LESLIE: Lloyd in Washington is on the line and needs some help insulating a cathedral ceiling. What is going on at your money pit?
LLOYD: This is going to be a great puzzle for you today.
LLOYD: This is not your normal house. It’s a 12-sided house with a cathedral ceiling.
TOM: Oh, that’s interesting.
LLOYD: And I would have to say that there’s two questions here. One is how to insulate that ceiling and the second is how to ventilate it or put a (inaudible at 0:05:53) in. The roof’s a 10- and 12-pitch with 2×12 rafter bays. And the rafters are spaced 24 inches apart.
TOM: OK. We will only answer this question if you can tell us what a 12-sided shape is called.
LLOYD: A dodecagon.
TOM: Oh, man, you got it.
LESLIE: It’s his house.
TOM: It’s a dodecagon. I admit it, I had to look it up. I was curious.
Alright. Look, this is actually going to be a lot easier than you think. You’re thinking in the traditional sense, alright? You’ve got some tough roof spaces here. You’ve got cathedral spaces, you’ve got a lot of small spaces. You have a depth of a rafter that may be only 6 or 8 or 10 inches deep. You don’t have a lot of room. How are you going to vent this?
My answer is this: forget about venting, forget about traditional insulation. This is a perfect application for spray-foam insulation. Here’s why. First of all, you’re going to get much more insulation ability out of the spray foam. It’s much denser, you get a higher R-value per inch. When you use spray foam, you do not have to ventilate the roof. It doesn’t work that way. It doesn’t require air to go through it to dry it out. So, the spray-foam installers will spray it underside of all of that roof space, trim it flat.
If you want to put a sheathing on, you could do it on top of the spray foam. You’ll never have to worry about ventilation. The nice thing about spray foam is not only does it insulate, it also air-seals so you don’t get drafts. Because if you have all those sides of the house, I imagine you’ve got all that many more places that air can leak in. So, spray foam eliminates that, as well.
So I would definitely recommend spray foam for this house. Now, I used Icynene spray-foam insulation in my house. I was thrilled with how well it came out. So you can talk with them. We wrote a guide to insulation that’s on our website at MoneyPit.com. That might be some help to you but this is a perfect application for spray foam.
LLOYD: To open all that roof up at one time, to me, would seem like it’d be very difficult. Might even be a little bit dicey as far as structure goes, I’m thinking.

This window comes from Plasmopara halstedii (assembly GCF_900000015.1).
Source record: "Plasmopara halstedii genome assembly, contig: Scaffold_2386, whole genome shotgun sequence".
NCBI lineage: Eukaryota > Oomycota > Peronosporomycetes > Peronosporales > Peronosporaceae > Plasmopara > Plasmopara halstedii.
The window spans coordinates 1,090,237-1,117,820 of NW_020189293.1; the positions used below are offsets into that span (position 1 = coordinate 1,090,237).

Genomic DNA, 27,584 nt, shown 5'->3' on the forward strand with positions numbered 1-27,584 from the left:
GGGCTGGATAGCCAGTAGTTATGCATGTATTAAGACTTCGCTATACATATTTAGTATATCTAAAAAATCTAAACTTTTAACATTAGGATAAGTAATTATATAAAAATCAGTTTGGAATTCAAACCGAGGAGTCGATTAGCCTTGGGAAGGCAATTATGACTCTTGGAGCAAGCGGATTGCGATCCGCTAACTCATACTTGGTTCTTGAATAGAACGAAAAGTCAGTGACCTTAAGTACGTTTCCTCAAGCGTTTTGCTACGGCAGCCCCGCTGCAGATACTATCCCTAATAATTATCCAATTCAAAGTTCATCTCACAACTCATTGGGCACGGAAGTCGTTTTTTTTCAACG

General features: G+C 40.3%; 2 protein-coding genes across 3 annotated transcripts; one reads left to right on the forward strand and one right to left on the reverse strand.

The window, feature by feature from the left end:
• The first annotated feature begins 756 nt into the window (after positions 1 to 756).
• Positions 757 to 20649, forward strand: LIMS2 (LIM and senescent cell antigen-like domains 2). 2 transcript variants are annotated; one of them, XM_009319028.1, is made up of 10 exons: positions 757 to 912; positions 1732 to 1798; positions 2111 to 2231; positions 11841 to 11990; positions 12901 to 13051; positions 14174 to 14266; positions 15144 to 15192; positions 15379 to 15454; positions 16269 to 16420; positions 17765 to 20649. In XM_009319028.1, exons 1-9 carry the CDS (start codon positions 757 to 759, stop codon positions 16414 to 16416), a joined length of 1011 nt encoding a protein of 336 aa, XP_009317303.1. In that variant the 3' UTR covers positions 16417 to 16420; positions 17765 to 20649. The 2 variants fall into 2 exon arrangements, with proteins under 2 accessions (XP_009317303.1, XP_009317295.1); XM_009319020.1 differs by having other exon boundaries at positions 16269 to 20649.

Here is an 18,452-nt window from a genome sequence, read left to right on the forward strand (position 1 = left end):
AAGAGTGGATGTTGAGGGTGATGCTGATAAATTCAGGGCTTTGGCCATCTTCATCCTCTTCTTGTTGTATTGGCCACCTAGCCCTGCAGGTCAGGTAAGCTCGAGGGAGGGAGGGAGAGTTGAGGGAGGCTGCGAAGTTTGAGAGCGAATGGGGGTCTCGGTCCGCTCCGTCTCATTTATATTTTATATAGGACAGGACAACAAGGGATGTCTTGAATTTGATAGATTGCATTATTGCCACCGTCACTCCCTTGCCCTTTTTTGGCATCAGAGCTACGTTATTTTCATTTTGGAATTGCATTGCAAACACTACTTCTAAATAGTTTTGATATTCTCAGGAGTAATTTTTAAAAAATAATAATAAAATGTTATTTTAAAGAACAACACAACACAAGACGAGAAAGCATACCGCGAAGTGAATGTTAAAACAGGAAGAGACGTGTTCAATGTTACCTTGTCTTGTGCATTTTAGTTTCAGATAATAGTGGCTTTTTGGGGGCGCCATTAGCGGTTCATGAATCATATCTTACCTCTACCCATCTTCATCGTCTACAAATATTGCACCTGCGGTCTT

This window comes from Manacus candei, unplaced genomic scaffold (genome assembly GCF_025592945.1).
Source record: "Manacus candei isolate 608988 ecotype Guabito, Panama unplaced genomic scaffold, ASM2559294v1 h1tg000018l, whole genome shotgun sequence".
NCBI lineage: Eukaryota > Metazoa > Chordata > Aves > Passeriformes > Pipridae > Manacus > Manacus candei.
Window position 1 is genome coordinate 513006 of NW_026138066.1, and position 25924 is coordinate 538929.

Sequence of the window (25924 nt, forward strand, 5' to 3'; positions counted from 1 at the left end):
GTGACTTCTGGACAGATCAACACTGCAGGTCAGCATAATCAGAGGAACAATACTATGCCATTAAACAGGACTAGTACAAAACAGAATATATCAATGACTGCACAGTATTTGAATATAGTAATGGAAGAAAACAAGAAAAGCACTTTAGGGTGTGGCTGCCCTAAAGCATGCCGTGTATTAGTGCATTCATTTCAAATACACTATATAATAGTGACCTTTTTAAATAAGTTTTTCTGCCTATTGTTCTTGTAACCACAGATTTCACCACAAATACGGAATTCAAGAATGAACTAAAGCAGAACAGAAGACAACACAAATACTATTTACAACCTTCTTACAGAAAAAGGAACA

TOM: Well, are you talking about opening up from the outside or from the inside?
TOM: Why would you do it that way? I would do it from the inside.
LLOYD: If you’ve seen the house, the walls are over 10 feet high in the main floor and then it goes up to a cathedral ceiling. That’s another …
TOM: Well, what do you have on the underside of the ceiling?
TOM: You have sheetrock. OK. So here’s your choice. You can either tear off your roof, tear off your roof sheathing, spray it, put the whole roof back together. And frankly, if your roof was bad and it was ready for replacement …
LLOYD: It is.
TOM: It is?
TOM: It’s really bad? Alright. Well, maybe that’s the way to go then. But you’re going to have to go through the extra work of tearing off what’s probably perfectly good sheathing and putting it back, you know. Or you could remove the ceiling from inside the house.
The fact that it’s 10 feet, yes, makes it more difficult but drywallers that do this every day work in that height and much higher. You’d be amazed. A trained crew of drywallers can move through a house very efficiently. And I wouldn’t be the least bit surprised if they couldn’t tear all of those ceilings out in just a few hours and put them back in a day or so and then another couple of days for spackle if you have the right company working.
So it’s going to be expensive either way but if you want to get this space insulated, you’ve got to go in from the bottom or the top. There’s just no other way to do this. I wouldn’t even consider blown-in because, again, you have to ventilate it and there’s no way to do that.
LLOYD: Mm-hmm. Right. Because the cupola sits on top of it, which is 9 feet across. What it does, it goes – it’s six-sided. So you go from 12 to 6.
LLOYD: But what you end up with is six trapezoids and six triangles.
TOM: Now, are you a mathematician for your job or something? Do you teach math at a school?
LLOYD: How did you know?
TOM: I could tell, I could tell.
LLOYD: Yeah. Well, I used to teach shop and I was a machinist.
TOM: Oh, yeah? Me too. That’s cool. I used to teach it, too.
LESLIE: You guys have that in common.
TOM: Yeah. Alright. Well, that’s very cool. It sounds like a really neat house and we wish you a lot of luck with it. But look into the spray foam. I think that’s the only way to go. How you get there, you know what you’re up against. But give it a shot, OK, Lloyd?
LLOYD: OK. Sounds good. Thank you.
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